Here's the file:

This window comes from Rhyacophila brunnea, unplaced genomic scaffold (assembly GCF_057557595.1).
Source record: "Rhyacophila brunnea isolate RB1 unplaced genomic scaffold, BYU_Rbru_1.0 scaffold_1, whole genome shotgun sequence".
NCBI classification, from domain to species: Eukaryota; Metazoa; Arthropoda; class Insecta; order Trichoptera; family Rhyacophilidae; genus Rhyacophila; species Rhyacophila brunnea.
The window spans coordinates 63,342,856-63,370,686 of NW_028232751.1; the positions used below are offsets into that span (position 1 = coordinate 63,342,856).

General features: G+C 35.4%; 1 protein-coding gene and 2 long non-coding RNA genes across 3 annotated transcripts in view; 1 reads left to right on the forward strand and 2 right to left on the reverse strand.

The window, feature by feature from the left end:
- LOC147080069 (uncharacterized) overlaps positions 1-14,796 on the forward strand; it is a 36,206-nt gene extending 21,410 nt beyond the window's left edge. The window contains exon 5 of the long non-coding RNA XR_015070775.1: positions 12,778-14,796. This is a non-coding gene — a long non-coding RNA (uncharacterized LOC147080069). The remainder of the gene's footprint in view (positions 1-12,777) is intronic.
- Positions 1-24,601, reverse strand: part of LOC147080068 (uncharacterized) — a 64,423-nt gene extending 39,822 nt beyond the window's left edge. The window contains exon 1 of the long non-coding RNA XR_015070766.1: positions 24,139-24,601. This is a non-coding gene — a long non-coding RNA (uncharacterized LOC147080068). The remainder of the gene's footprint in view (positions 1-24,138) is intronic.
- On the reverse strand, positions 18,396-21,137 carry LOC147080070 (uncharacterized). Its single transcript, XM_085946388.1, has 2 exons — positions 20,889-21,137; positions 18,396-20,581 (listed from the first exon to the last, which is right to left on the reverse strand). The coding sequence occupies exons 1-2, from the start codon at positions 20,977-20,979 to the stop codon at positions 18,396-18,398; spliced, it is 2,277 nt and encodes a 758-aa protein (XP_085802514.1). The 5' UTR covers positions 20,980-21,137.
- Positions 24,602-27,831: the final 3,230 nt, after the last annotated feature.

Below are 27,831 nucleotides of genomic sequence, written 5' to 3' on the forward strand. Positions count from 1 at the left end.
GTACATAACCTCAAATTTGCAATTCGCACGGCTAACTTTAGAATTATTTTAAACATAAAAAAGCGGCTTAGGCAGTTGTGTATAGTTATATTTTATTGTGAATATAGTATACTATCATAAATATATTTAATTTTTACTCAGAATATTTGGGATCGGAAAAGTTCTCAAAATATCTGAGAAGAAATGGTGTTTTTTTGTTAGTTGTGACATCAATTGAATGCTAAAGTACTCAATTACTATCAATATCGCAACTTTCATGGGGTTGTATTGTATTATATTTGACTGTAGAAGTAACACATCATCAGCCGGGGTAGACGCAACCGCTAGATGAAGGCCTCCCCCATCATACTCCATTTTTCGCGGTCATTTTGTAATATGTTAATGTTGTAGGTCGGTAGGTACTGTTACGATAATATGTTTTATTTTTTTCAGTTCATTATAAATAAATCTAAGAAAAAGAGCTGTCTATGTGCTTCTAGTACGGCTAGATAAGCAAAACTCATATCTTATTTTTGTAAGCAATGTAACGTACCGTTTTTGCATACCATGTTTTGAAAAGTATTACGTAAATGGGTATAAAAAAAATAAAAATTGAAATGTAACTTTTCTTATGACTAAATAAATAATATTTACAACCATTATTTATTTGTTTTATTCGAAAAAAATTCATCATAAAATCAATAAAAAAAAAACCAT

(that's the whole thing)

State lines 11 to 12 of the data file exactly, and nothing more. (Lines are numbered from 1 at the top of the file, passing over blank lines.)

Below are 27,831 nucleotides of genomic sequence, written 5' to 3' on the forward strand. Positions count from 1 at the left end.
GTACATAACCTCAAATTTGCAATTCGCACGGCTAACTTTAGAATTATTTTAAACATAAAAAAGCGGCTTAGGCAGTTGTGTATAGTTATATTTTATTGTGAATATAGTATACTATCATAAATATATTTAATTTTTACTCAGAATATTTGGGATCGGAAAAGTTCTCAAAATATCTGAGAAGAAATGGTGTTTTTTTGTTAGTTGTGACATCAATTGAATGCTAAAGTACTCAATTACTATCAATATCGCAACTTTCATGGGGTTGTATTGTATTATATTTGACTGTAGAAGTAACACATCATCAGCCGGGGTAGACGCAACCGCTAGATGAAGGCCTCCCCCATCATACTCCATTTTTCGCGGTCATTTTGTAATATGTTAATGTTGTAGGTCGGTAGGTACTGTTACGATAATATGTTTTATTTTTTTCAGTTCATTATAAATAAATCTAAGAAAAAGAGCTGTCTATGTGCTTCTAGTACGGCTAGATAAGCAAAACTCATATCTTATTTTTGTAAGCAATGTAACGTACCGTTTTTGCATACCATGTTTTGAAAAGTATTACGTAAATGGGTATAAAAAAAATAAAAATTGAAATGTAACTTTTCTTATGACTAAATAAATAATATTTACAACCATTATTTATTTGTTTTATTCGAAAAAAATTCATCATAAAATCAATAAAAAAAAAACCAT